The euro area’s economy contracted in the second quarter as consumers cut spending and corporate investment slumped, the European Union’s statistics office said Sept. 6. It will keep contracting until the end of the first quarter next year, according to the median of as many as 22 economist estimates compiled by Bloomberg.
“We are witnessing a dramatic slowdown in economies like China and Europe, and that is bad news for commodities,” Sica said. “The anticipation and expectations about stimulus is very high, which may or may not materialize. The inability of central banks’ activity to stimulate growth is becoming more and more pronounced.”
The U.S. is the world’s biggest oil and corn consumer, and China is the top user of metals, soybeans and cotton. Europe consumes 18 percent of the world’s copper and accounts for 22 percent of oil demand, data from Barclays Plc and BP Plc show.
Investors added $1.13 billion to raw-material funds in the week ended Sept. 5, according to EPFR Global. Precious metals accounted for $685 million of the inflows, the Cambridge, Massachusetts-based company said.
The S&P GSCI surged 92 percent from the end of December 2008 through June 2011 as the Fed kept interest rates near zero and bought $2.3 trillion in government and housing debt. The index has jumped 22 percent since this year’s low on June 22, driving it into a bull market.
Raw materials will gain an additional 10 percent because supplies remain constrained, Jeffrey Currie, Goldman Sachs Group Inc.’s head of commodities research, said in a Bloomberg Television interview Sept. 6. Production of natural gas and copper will fall short of demand this year, Morgan Stanley said in a report Sept. 4. Inventories of corn and wheat will drop as the worst U.S. drought since 1956 hurts crops, the bank said.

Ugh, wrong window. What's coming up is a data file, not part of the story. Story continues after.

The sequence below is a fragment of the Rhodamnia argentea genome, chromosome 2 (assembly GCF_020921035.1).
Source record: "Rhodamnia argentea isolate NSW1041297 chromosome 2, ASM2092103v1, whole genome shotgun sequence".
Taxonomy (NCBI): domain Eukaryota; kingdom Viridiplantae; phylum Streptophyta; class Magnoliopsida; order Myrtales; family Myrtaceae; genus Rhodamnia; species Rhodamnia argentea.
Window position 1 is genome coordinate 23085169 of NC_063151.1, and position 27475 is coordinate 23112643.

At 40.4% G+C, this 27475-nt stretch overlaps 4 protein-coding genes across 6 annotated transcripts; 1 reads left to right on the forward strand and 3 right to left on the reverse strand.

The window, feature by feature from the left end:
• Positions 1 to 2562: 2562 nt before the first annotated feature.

Funds increased their bets on higher crude-oil prices for a third straight week to 193,624 contracts, the highest since May 1, the CFTC data show. Crude was little changed at $96.42 a barrel last week, and settled at $96.54 on the New York Mercantile Exchange today.
Gold holdings climbed 9.9 percent to 144,775, a six-month high. Futures jumped 3.1 percent to $1,740.50 an ounce last week in New York.
Bullish platinum wagers gained 9 percent to 21,885 contracts, the highest in a year, the CFTC said. Prices rallied 3.8 percent to $1,596.30 an ounce last week, and were at $1,594 an ounce today. Disruptions at mines in South Africa, the largest producer, caused the biggest loss of supply in at least seven years, Deutsche Bank AG estimates.
A measure of 11 U.S. farm goods showed speculators increased bullish bets in agricultural commodities by 1.6 percent to 879,228 contracts.
Chinese corn imports may climb 40 percent to 7 million metric tons in the 12 months starting Oct. 1, Daron Hoffman, Rabobank International’s Shanghai-based director of research, said in an interview last week. The record shipments may continue to lift prices, which touched an all-time high in Chicago on Aug. 10, he said.
“Whatever China is doing should help the economy,” said Peter Jankovskis, who helps oversee $3 billion of assets as co-chief investment officer at Lisle, Illinois-based Oakbrook Investments LLC. “If all this takes root and growth begins to build, it will be very, very bullish.”